Change? Now that’s difficult. The ebb and flow of policy ‘corrections’ are meant to mollify the doubters and activists. Confining legislation is a necessary first step. But in spite of constant setbacks, there’s always hope.

For now, Soleiman Faqiri gave his life to ask us all…….where were you?

It didn’t have to happen!

No detective needed!

Soleiman Faqiri….another prison murder mystery?

Globe and Mail, Friday, July 21, 2017 – “Inmate died in solitary after dispute with officers: coroner’s report.”
Patrick White’s column began, “A 30-year-old Ontario man suffered at least 50 injuries before dying in a provincial solitary confinement cell last December, the culmination of an hours-long confrontation with prison guards.”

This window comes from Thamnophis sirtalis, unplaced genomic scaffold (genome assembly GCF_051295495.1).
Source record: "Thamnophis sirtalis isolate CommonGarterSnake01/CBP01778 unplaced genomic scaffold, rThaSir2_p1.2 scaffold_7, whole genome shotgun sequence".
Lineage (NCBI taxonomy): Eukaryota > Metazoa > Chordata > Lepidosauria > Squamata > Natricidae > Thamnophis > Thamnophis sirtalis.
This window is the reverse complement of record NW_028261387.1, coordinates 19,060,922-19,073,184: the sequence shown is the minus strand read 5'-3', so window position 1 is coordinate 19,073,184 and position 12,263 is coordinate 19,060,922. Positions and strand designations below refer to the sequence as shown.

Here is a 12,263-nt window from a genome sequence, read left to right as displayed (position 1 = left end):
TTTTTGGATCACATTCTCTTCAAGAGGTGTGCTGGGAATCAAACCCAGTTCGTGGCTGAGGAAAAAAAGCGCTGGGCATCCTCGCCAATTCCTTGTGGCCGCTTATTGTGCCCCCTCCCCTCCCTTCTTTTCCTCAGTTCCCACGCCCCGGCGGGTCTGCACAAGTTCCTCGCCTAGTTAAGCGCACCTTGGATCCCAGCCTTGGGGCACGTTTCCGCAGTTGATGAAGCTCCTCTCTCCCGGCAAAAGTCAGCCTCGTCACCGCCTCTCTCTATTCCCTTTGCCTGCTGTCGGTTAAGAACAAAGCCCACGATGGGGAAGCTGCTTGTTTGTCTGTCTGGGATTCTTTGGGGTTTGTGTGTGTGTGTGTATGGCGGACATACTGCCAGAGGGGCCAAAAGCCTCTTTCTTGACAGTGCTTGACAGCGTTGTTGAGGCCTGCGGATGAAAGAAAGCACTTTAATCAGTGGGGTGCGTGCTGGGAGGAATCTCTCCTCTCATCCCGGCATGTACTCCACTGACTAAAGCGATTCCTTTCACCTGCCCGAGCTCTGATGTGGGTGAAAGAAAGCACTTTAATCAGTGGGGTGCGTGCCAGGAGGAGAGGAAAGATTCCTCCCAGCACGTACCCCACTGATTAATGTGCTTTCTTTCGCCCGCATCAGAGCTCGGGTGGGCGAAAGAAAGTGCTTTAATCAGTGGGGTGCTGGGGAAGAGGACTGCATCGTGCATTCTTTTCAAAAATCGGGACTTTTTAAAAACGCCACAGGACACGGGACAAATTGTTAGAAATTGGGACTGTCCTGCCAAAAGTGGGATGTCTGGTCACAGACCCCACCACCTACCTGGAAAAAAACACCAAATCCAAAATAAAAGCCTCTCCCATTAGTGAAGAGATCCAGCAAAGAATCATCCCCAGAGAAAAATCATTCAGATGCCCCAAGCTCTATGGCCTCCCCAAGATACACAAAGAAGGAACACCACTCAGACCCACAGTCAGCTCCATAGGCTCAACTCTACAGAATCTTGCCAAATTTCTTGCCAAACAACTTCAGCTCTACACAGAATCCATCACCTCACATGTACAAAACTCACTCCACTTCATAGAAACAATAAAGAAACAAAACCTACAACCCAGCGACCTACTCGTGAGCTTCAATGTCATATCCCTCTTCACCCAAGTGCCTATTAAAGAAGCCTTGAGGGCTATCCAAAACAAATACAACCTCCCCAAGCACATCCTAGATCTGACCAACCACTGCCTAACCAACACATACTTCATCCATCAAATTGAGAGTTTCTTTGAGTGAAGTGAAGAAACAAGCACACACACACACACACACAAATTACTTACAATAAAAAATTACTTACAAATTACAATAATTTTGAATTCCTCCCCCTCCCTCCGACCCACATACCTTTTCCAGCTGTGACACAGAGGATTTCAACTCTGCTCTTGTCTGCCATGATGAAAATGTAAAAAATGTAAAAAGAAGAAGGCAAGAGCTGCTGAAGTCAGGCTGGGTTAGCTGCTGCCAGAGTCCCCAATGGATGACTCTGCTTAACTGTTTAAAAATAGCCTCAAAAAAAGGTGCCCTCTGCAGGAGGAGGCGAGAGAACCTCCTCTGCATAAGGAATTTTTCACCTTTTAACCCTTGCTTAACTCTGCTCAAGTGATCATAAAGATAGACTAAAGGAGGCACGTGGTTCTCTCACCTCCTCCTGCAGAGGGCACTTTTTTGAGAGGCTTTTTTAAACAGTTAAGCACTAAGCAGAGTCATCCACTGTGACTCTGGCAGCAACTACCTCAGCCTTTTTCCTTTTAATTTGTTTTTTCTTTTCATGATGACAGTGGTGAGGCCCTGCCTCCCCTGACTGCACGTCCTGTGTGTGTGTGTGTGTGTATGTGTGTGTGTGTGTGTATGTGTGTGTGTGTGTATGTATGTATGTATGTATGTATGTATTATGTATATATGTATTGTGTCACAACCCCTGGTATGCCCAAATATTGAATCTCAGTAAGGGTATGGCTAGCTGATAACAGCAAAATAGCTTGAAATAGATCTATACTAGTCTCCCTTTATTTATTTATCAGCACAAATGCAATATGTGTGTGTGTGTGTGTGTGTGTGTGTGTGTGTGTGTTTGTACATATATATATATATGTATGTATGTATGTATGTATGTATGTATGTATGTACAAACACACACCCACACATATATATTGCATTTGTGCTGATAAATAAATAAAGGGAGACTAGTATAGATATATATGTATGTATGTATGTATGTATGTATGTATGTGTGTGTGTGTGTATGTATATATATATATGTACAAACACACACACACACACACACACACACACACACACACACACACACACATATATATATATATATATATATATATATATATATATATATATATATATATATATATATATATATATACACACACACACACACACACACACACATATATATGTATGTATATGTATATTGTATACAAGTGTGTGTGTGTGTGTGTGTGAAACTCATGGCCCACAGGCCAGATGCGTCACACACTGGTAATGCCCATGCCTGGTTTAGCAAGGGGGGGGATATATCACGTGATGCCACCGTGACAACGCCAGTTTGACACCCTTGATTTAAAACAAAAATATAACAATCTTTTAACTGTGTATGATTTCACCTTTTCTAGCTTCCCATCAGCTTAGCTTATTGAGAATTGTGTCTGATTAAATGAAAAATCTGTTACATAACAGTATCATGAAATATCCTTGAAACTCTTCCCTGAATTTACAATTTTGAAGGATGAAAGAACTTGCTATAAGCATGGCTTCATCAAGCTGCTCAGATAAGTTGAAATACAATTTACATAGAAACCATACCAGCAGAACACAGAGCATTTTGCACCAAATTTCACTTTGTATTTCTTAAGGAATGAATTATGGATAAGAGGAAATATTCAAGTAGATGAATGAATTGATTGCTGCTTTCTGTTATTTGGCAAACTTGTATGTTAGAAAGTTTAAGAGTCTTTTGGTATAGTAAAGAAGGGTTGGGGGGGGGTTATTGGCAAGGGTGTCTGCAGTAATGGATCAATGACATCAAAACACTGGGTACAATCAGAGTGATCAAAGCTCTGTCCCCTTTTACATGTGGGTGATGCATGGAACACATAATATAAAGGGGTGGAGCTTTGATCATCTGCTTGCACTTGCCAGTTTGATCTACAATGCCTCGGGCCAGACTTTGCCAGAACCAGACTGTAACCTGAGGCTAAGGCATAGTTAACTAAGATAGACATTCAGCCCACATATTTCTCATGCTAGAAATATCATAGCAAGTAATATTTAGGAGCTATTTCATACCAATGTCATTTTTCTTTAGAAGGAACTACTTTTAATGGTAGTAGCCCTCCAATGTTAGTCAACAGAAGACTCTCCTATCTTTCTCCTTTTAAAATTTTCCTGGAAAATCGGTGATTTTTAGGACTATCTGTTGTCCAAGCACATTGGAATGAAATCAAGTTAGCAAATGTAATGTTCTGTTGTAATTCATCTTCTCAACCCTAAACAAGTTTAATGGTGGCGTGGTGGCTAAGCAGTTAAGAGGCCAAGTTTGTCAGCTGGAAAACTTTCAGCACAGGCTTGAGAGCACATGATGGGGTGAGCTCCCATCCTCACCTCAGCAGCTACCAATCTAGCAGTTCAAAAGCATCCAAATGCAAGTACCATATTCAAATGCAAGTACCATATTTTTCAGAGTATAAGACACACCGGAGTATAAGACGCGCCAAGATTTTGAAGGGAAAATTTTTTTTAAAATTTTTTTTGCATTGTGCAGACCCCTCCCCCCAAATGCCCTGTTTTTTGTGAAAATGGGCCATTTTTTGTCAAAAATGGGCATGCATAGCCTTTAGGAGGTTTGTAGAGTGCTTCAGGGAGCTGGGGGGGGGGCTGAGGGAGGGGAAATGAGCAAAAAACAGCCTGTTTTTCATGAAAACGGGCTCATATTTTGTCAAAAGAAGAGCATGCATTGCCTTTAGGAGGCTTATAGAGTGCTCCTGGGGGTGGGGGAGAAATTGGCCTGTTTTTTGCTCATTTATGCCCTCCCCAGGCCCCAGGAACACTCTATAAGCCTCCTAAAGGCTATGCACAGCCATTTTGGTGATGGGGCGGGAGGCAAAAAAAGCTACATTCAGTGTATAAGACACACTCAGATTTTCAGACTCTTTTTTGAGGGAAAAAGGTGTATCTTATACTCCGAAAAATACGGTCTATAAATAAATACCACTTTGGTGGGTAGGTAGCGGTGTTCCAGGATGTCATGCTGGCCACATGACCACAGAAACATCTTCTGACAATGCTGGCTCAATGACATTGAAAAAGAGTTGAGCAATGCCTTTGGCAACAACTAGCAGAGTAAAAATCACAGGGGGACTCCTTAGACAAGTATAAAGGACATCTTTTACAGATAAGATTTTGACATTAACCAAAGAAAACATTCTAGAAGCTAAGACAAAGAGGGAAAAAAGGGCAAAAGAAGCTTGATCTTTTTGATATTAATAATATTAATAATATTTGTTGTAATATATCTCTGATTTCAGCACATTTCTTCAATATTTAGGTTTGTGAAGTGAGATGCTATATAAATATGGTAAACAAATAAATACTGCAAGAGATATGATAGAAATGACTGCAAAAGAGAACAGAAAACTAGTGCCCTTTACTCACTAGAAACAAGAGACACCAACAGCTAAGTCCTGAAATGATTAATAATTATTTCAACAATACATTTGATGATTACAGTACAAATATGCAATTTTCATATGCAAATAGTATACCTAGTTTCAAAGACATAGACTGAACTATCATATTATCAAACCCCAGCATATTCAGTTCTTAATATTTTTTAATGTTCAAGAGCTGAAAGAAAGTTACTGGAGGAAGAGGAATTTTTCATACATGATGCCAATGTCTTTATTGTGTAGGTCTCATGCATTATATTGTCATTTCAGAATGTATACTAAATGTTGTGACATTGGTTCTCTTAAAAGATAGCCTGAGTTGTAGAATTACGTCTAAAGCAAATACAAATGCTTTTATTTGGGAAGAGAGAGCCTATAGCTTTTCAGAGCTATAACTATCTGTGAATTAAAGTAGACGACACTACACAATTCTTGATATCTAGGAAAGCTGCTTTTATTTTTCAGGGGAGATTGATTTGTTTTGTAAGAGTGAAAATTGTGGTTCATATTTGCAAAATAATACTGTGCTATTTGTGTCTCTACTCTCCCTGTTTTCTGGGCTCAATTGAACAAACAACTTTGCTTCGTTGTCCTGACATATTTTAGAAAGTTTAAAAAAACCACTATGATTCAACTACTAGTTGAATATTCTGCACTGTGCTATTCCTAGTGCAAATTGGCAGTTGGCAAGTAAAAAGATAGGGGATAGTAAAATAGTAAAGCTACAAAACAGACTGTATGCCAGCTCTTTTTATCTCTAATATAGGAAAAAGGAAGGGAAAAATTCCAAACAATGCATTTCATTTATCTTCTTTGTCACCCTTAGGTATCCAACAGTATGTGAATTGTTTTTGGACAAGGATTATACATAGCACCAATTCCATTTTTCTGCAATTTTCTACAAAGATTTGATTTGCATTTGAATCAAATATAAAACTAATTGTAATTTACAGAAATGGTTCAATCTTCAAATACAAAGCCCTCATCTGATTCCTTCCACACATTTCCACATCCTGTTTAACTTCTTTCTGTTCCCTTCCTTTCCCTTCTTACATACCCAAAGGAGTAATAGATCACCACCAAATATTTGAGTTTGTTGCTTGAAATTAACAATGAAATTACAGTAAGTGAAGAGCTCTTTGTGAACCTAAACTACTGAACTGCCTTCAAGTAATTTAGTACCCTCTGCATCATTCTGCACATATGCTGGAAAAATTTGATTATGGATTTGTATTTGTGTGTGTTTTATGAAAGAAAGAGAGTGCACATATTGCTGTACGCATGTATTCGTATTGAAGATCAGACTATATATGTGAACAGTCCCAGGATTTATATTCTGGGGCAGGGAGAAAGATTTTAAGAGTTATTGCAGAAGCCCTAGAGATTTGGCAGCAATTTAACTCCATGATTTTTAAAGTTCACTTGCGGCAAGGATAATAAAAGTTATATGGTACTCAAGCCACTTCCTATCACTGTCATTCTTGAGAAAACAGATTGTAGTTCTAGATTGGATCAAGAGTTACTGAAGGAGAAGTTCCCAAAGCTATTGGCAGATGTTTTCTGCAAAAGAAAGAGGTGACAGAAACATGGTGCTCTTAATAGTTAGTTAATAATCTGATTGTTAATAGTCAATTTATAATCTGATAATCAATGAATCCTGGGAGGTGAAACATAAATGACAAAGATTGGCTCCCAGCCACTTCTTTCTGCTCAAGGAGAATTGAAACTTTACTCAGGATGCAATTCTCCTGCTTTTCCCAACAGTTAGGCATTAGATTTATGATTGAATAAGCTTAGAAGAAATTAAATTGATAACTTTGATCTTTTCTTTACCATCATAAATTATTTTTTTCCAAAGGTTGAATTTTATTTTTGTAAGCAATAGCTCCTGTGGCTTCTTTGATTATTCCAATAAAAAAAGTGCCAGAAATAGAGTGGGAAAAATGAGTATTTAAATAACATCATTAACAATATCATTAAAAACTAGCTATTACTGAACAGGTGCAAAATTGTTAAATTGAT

Soleiman Faqiri, a schizophrenic, was arrested on December 4, 2016, and charged with one count of assault and one count of uttering a death threat. He was transported to Central East Correctional Centre in Lindsay, placed in a segregation cell, and eleven days later, on December 15 and in deteriorating mental health, he died.

He died at the hands of jail guards. The coroner’s report noted a long list of injuries to Mr. Faqiri’s body, “including a bruised laceration on the forehead, multiple bruises about the nose, neck and ears, along with dozens of bruises and abrasions of his torso and limbs,” caused by blunt force trauma. All the same, the coroner would not, could not, explain this death.

Mr. Faqiri’s family want answers. In the meantime, Brennan Guigue has written an opinion, based on material published in the Globe and Mail, and the Toronto Star, and on his long experience with Canada’s prison industry:-